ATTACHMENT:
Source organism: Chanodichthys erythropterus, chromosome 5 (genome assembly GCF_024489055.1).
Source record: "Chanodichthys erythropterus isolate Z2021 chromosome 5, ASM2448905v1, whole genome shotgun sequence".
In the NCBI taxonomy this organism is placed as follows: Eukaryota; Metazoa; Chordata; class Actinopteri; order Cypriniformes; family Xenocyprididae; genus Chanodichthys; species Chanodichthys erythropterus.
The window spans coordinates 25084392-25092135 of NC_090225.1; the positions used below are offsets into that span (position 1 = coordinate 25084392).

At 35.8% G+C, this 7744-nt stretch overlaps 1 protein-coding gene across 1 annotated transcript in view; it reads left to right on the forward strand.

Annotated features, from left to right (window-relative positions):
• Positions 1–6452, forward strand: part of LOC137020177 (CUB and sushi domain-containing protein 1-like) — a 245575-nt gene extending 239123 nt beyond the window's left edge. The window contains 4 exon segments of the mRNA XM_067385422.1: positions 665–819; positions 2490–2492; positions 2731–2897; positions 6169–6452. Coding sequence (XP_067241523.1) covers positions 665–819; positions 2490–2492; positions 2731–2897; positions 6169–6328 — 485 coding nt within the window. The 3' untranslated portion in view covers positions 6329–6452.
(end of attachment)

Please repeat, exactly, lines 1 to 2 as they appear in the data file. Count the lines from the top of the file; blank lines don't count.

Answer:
Source organism: Chanodichthys erythropterus, chromosome 5 (genome assembly GCF_024489055.1).
Source record: "Chanodichthys erythropterus isolate Z2021 chromosome 5, ASM2448905v1, whole genome shotgun sequence".